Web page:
Bathed in turquoise

The Weekend Australian - Travel - - Destination Afloat - MARY BAR­BER

LEG­END has it that Mark Antony con­sid­ered Turkey’s Turquoise Coast so beau­ti­ful that, in about 32BC, he gave it to Cleopa­tra as a wed­ding present.

The coun­try’s south­ern­most shore stretches for nearly 1600km and com­bines in­cred­i­ble scenery, clear azure wa­ters and a warm Mediter­ranean cli­mate. Its strate­gic lo­ca­tion means it has been oc­cu­pied by var­i­ous em­pires over the course of its his­tory, in­clud­ing the Ly­cians and Ot­tomans.

Two thou­sand years on, it is still breath­tak­ing. The Taurus moun­tains pro­vide a dra­matic back­drop to the an­cient ru­ins and beau­ti­ful beaches.

With no road ac­cess to many of th­ese hid­den gems, the best way to ex­plore them is by boat, prefer­ably a wooden gulet. Many of th­ese tra­di­tional fish­ing boats have in re­cent years been turned into char­tered hol­i­day cruise ves­sels.

We sailed across the Aegean Sea on the ap­pro­pri­ately named Carpe Diem I. The cap­tain al­tered his itin­er­ary depend­ing on what we wanted to see, which gave us the free­dom to ex­plore in our own time an area that has re­mained largely un­touched by mass tourism.

We boarded the gulet in Sarsala Bay, a short drive from Dala­man air­port. Among the places where we dropped an­chor was Hamam Bay, where we looked around the re­mains of a Ro­man baths built for Cleopa­tra. To get to the site — much of which is sub­merged be­neath the sea — we walked along a foot­path along­side pine forests, and then snorkelled to see the un­der­wa­ter ru­ins. The area is won­der­ful for div­ing and swim­ming.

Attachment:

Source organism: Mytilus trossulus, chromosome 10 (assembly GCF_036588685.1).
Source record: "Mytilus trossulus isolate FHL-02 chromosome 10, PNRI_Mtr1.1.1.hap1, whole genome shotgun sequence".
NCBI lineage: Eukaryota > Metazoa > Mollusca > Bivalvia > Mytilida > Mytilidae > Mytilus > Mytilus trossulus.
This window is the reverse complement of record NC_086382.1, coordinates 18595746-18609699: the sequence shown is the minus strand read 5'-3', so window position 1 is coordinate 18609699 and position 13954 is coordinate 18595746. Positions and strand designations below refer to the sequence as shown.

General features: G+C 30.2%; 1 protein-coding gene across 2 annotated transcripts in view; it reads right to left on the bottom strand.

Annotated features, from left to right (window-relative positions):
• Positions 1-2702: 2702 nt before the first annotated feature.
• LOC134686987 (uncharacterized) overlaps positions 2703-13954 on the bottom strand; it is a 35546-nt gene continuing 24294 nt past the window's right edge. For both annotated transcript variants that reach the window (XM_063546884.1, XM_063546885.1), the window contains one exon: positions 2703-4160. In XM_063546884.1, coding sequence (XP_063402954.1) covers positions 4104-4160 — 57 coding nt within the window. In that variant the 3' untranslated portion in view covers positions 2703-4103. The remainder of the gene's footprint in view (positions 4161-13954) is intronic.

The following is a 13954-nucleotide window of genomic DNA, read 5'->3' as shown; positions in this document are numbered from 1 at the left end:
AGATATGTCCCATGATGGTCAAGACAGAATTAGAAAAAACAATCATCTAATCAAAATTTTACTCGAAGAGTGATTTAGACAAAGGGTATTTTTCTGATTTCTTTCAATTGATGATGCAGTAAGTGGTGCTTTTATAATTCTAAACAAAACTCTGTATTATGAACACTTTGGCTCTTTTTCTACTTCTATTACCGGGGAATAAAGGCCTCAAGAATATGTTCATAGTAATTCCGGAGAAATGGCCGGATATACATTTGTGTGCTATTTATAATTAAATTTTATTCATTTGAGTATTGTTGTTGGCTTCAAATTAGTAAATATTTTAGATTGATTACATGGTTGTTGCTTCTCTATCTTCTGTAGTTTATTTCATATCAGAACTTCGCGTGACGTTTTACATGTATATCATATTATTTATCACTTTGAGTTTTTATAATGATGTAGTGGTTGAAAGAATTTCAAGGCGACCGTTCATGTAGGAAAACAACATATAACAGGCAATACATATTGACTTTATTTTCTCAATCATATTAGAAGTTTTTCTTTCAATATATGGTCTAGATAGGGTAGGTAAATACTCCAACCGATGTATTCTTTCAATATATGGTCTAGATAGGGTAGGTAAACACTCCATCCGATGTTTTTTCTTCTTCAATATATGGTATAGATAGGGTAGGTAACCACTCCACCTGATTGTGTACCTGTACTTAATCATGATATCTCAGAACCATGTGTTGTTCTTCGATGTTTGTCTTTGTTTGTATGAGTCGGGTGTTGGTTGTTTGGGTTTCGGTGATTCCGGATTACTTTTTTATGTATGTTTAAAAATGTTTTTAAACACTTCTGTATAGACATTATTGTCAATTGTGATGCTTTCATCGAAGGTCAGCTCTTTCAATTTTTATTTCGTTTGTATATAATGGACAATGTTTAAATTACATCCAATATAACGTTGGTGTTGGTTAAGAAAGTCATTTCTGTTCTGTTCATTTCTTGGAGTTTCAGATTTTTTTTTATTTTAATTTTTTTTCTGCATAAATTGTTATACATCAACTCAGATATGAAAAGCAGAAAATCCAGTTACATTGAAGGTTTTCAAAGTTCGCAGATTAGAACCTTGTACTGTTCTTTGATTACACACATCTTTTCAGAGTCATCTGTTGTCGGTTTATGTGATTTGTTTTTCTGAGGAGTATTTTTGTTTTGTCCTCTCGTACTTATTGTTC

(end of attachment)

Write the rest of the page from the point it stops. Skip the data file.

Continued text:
Our boat’s 550sq m sails were un­furled for our trip across to Ek­in­cik Bay, near Mar­maris, to visit the se­cluded beach and caves. With the en­gines switched off, and a gen­tle warm breeze blow­ing, it was quiet and peace­ful. We had a sim­i­lar ex­pe­ri­ence stand­ing on the deck one day at dawn to watch the sun rise over the moun­tains. The gulet was the only ves­sel around.

The reed-lined Dalyan River was too nar­row for our boat, so we boarded a smaller one for a trip to the an­cient ru­ins of Kaunos, a for­mer sea port dat­ing from the 9th cen­tury BC. Among the re­mains was a 5000-seater Ro­man am­phithe­atre and baths. Thou­sands of peo­ple once lived there, but the town was aban­doned in the Mid­dle Ages due to malaria, and the city’s no­bil­ity were buried in im­pres­sive Hel­lenis­tic-style tombs cut into the side of a nearby cliff. The re­gion is fer­tile, with trees laden with lemons, pomegranates and apri­cots, while the river teems with fish as well as sea tur­tles, which breed on the nearby Isuzu Beach.

On an­other trip, to the small town of Dalyan, we slathered our­selves in mud at the baths. Ru­mour has it that the clay can cure all man­ner of ail­ments. Af­ter a shower to wash it off, we re­turned to our gulet and moored in a tiny cove, where we spent the evening gaz­ing at the beau­ti­ful land­scape as it slowly faded into the sky.

THE SPEC­TA­TOR

Rock tombs above the Dalyan River, left; and Ro­man baths built for Cleopa­tra, above

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